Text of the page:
Wednesday, October 12, 2016
Return of the Leopard Lord!
OR: "Because You Demanded It!?"
During the three-issue pile-up where the Defenders were inundated with applicants for membership (thanks to an unauthorized documentary by Dollar Bill, an overzealous E.S.U. film student), one character was conspicuous in terms of the amount of name-dropping he received by writer David Kraft and appearances he made throughout the story--especially considering that Tagak, the Lord of Leopards, had only one earlier Marvel appearance to his name.
For whatever reason, Tagak was pulled out of the obscurity of his one-shot Daredevil tale, dusted off, and given a generous amount of attention (all things considered) in a new story nearly eight years after the fact--a story where his character had no real reason for being present, much less any reason for joining the Defenders. Though admittedly, it's hard to raise such a quibble in a story that's mostly done with a wink and in an atmosphere of "all in good fun." Perhaps the fascination lies in the fact that the choice settled on was Tagak, about as nondescript a character as you could find in comics.
Tagak is really only the "lord of leopards" for marquee purposes, his pairing with a leopard in his appearance in the 1971 Daredevil story being more complex than, say, what you would have with Ka-Zar and his tiger, Zabu.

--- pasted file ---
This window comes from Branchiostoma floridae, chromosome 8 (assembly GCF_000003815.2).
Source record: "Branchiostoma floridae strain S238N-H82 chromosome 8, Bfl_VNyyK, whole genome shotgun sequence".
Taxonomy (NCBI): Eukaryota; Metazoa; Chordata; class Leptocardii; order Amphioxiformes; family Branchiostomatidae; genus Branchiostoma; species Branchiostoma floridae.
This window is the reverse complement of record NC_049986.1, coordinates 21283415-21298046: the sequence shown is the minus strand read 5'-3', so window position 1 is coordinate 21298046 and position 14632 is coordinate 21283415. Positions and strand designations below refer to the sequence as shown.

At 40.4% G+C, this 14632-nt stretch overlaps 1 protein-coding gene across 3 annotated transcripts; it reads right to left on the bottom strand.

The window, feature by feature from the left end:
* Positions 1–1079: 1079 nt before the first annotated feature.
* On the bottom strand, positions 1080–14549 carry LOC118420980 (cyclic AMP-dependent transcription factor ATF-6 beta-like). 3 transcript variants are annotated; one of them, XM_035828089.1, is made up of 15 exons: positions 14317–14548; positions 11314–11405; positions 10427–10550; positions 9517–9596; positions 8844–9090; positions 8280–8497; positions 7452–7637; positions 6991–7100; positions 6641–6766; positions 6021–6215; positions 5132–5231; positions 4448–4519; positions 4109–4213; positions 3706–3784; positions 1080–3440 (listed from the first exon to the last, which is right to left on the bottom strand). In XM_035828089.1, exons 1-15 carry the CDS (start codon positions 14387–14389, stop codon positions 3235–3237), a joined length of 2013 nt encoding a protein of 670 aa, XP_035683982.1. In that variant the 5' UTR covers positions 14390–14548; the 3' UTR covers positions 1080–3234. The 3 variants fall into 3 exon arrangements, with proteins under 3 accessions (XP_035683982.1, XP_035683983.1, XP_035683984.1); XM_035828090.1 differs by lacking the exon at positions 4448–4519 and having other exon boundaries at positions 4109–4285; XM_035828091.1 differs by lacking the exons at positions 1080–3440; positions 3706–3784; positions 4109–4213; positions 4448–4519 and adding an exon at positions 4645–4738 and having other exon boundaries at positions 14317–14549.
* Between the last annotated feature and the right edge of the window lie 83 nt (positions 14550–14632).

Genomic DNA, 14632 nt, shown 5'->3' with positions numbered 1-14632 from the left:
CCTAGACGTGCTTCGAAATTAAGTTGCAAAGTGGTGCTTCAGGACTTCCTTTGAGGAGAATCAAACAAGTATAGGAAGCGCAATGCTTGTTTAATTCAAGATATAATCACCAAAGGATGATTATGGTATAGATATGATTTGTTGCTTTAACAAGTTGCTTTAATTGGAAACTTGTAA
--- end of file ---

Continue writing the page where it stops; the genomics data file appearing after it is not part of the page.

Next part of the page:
As we learn here, Tagak hails from an other-dimensional world where presumably all of his race are blind; when traveling to other dimensions, they mentally link with a leopard which acts as their eyes on an unfamiliar world. Tagak had come to Earth in pursuit of Quothar, a thief who travels inter-dimensionally to steal artifacts and thus leaves a cold trail to follow--yet he reckoned without Tagak's people, who have had one of their own artifacts stolen and who can travel as he can. When he arrives on our world, Tagak is understandably disoriented--and it's only Opar, his leopard "guide," which allows him to proceed, though it's clear that Opar's protective instincts are no different than Zabu's.
Once Daredevil clears things up with Tagak, he acts as his wingman when Tagak returns to the site of Quothar's earlier theft in order to hopefully capture him. But with the museum's owner still convinced of Tagak's guilt in the thefts, things quickly go sour--and Tagak is deprived of his means of sight in our dimension.
Daredevil quickly spots Quothar and deals with him, and returns to find that Tagak, at least, has survived the encounter. With Quothar in tow, Tagak returned to his dimension--and that seemed to be that, until Tagak inexplicably showed up on the Defenders' doorstep with all the other applicants for membership.
Dollar Bill would no doubt be ecstatic at discovering that his documentary had received inter-dimensional exposure; but in all seriousness (if such a word could even apply to the story in question), it's mystifying how or even why Tagak would come to know about the Defenders, or why he would return without a leopard at his side to provide his sight, when he doesn't even have the ability of DD's radar sense to hold his own in conflicts with super-beings. Equally interesting is why either Kraft or artist Sal Buscema would take an interest in him, given that neither had any direct connection to the previous Daredevil story. In any event, Tagak, like the other applicants, eventually had the good sense to realize that the Defenders wasn't what he was looking for--that is, whatever that was.